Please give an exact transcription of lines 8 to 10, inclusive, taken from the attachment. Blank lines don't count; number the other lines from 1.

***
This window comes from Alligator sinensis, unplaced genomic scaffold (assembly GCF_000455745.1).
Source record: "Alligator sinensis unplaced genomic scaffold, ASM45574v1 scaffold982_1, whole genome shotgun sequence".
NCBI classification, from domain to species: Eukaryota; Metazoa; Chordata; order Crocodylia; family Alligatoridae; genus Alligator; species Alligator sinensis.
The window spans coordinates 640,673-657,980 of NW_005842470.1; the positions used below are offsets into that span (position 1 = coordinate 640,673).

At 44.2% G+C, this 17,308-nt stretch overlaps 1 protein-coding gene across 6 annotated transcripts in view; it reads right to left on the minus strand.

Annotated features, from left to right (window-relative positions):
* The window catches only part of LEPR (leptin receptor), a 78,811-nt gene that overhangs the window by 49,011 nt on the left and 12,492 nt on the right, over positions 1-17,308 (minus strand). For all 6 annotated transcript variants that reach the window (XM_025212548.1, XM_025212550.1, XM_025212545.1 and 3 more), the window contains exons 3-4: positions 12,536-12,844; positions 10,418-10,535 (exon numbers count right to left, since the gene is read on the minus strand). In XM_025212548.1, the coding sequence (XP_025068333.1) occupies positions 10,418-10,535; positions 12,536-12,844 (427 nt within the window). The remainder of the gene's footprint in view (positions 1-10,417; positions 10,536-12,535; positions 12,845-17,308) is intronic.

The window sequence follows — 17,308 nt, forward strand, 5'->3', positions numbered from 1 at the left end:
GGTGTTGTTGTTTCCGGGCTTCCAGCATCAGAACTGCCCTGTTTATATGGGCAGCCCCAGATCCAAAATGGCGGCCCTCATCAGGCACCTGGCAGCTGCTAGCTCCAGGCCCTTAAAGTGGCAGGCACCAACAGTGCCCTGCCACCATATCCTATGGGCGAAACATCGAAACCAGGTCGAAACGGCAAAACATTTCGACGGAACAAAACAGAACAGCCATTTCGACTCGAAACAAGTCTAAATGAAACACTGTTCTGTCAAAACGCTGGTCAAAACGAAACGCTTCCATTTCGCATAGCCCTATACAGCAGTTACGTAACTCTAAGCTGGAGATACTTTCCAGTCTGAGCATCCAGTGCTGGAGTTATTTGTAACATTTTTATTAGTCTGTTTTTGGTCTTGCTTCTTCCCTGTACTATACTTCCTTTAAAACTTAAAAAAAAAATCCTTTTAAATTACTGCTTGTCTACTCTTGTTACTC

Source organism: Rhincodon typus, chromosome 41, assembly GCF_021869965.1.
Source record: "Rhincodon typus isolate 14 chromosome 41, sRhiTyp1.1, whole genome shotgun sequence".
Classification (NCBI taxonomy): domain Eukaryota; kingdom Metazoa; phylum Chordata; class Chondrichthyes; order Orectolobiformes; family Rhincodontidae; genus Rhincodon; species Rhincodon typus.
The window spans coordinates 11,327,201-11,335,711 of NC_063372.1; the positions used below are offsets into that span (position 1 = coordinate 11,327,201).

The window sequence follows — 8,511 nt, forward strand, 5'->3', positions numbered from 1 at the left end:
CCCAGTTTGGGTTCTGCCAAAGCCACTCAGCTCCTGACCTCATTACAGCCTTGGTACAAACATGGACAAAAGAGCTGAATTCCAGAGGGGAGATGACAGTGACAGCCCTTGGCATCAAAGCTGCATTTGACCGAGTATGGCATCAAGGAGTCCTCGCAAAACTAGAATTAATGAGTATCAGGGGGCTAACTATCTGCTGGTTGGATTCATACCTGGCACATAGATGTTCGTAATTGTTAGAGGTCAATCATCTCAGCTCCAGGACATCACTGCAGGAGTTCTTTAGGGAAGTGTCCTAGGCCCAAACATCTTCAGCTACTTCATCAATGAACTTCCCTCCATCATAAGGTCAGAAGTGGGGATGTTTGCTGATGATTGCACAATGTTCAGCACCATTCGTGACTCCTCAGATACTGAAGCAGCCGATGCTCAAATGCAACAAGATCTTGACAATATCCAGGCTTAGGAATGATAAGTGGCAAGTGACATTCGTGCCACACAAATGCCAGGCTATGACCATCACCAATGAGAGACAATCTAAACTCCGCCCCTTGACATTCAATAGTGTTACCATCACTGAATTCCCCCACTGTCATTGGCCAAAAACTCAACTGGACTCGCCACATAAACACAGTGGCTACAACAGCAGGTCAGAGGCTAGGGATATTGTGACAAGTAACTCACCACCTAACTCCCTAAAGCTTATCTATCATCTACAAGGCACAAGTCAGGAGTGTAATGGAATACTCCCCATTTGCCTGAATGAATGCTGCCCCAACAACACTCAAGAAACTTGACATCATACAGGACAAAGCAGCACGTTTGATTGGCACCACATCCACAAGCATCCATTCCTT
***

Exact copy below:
The window sequence follows — 17,308 nt, forward strand, 5'->3', positions numbered from 1 at the left end:
GGTGTTGTTGTTTCCGGGCTTCCAGCATCAGAACTGCCCTGTTTATATGGGCAGCCCCAGATCCAAAATGGCGGCCCTCATCAGGCACCTGGCAGCTGCTAGCTCCAGGCCCTTAAAGTGGCAGGCACCAACAGTGCCCTGCCACCATATCCTATGGGCGAAACATCGAAACCAGGTCGAAACGGCAAAACATTTCGACGGAACAAAACAGAACAGCCATTTCGACTCGAAACAAGTCTAAATGAAACACTGTTCTGTCAAAACGCTGGTCAAAACGAAACGCTTCCATTTCGCATAGCCCTATACAGCAGTTACGTAACTCTAAGCTGGAGATACTTTCCAGTCTGAGCATCCAGTGCTGGAGTTATTTGTAACATTTTTATTAGTCTGTTTTTGGTCTTGCTTCTTCCCTGTACTATACTTCCTTTAAAACTTAAAAAAAAAATCCTTTTAAATTACTGCTTGTCTACTCTTGTTACTC

Source organism: Rhincodon typus, chromosome 41, assembly GCF_021869965.1.